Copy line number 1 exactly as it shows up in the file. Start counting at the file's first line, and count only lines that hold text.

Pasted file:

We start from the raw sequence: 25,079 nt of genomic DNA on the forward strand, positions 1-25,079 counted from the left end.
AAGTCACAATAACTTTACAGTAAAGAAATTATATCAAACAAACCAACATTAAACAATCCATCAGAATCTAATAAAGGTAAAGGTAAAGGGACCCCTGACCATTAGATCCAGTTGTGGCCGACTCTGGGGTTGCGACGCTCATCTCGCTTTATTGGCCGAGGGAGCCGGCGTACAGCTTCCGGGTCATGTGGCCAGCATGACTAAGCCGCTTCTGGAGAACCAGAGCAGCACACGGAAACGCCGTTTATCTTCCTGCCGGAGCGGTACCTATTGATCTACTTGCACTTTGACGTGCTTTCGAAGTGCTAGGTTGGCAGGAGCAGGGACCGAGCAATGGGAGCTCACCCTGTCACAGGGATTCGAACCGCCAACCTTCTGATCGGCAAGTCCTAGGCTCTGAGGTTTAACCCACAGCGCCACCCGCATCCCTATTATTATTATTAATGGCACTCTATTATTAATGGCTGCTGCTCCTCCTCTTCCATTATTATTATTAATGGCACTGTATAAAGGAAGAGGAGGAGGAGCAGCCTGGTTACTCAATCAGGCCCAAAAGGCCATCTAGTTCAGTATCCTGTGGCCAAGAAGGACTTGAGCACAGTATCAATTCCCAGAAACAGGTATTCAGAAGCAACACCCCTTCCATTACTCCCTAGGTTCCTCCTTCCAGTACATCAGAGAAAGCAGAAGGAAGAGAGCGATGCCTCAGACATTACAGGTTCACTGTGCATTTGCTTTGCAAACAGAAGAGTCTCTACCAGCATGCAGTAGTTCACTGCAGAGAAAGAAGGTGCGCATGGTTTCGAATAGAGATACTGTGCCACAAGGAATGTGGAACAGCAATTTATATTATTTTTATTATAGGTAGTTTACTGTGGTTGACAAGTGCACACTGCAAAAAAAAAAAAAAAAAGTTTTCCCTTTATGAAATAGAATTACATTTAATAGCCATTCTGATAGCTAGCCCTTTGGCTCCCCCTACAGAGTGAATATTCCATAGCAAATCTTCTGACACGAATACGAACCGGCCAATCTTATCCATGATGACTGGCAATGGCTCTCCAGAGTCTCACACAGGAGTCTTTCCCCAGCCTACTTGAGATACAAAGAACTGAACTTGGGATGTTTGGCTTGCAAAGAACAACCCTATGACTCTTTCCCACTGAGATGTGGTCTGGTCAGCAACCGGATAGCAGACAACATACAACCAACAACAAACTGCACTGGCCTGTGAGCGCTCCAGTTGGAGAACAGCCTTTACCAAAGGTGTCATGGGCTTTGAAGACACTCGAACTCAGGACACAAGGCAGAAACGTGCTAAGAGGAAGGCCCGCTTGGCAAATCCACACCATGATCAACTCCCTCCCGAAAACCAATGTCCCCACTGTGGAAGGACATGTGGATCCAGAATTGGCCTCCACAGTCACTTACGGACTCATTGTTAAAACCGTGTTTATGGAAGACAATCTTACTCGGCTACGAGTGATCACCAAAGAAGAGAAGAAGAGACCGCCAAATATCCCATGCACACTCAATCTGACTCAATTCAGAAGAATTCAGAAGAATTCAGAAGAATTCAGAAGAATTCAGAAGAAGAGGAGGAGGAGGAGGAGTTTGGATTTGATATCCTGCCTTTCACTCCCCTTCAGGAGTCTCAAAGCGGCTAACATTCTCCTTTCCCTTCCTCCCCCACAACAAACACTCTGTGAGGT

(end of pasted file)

We start from the raw sequence: 25,079 nt of genomic DNA on the forward strand, positions 1-25,079 counted from the left end.